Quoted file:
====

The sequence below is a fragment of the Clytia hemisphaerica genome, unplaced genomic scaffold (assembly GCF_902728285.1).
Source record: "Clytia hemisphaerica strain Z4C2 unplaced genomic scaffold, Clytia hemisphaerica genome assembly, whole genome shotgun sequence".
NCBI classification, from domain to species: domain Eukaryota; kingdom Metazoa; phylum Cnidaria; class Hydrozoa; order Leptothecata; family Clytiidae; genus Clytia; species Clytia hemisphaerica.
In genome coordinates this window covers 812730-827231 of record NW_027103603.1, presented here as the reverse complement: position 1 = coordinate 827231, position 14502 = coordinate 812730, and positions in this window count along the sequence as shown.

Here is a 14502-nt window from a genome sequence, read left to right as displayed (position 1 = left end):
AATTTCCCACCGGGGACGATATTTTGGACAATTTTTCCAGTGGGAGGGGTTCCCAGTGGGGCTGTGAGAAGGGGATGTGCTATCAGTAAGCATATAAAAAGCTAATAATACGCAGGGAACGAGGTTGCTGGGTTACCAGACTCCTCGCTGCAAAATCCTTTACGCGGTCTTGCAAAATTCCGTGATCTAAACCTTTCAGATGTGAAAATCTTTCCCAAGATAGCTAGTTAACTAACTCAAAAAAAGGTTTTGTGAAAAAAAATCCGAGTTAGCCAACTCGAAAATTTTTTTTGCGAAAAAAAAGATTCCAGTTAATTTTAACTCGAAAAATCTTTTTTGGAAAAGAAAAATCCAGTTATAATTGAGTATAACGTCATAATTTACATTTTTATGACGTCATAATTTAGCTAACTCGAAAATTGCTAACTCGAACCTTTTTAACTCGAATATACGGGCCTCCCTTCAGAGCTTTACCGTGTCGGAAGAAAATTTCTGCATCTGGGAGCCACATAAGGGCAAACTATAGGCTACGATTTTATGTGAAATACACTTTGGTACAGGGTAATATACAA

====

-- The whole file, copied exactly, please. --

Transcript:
The sequence below is a fragment of the Clytia hemisphaerica genome, unplaced genomic scaffold (assembly GCF_902728285.1).
Source record: "Clytia hemisphaerica strain Z4C2 unplaced genomic scaffold, Clytia hemisphaerica genome assembly, whole genome shotgun sequence".
NCBI classification, from domain to species: domain Eukaryota; kingdom Metazoa; phylum Cnidaria; class Hydrozoa; order Leptothecata; family Clytiidae; genus Clytia; species Clytia hemisphaerica.
In genome coordinates this window covers 812730-827231 of record NW_027103603.1, presented here as the reverse complement: position 1 = coordinate 827231, position 14502 = coordinate 812730, and positions in this window count along the sequence as shown.

Here is a 14502-nt window from a genome sequence, read left to right as displayed (position 1 = left end):
AATTTCCCACCGGGGACGATATTTTGGACAATTTTTCCAGTGGGAGGGGTTCCCAGTGGGGCTGTGAGAAGGGGATGTGCTATCAGTAAGCATATAAAAAGCTAATAATACGCAGGGAACGAGGTTGCTGGGTTACCAGACTCCTCGCTGCAAAATCCTTTACGCGGTCTTGCAAAATTCCGTGATCTAAACCTTTCAGATGTGAAAATCTTTCCCAAGATAGCTAGTTAACTAACTCAAAAAAAGGTTTTGTGAAAAAAAATCCGAGTTAGCCAACTCGAAAATTTTTTTTGCGAAAAAAAAGATTCCAGTTAATTTTAACTCGAAAAATCTTTTTTGGAAAAGAAAAATCCAGTTATAATTGAGTATAACGTCATAATTTACATTTTTATGACGTCATAATTTAGCTAACTCGAAAATTGCTAACTCGAACCTTTTTAACTCGAATATACGGGCCTCCCTTCAGAGCTTTACCGTGTCGGAAGAAAATTTCTGCATCTGGGAGCCACATAAGGGCAAACTATAGGCTACGATTTTATGTGAAATACACTTTGGTACAGGGTAATATACAA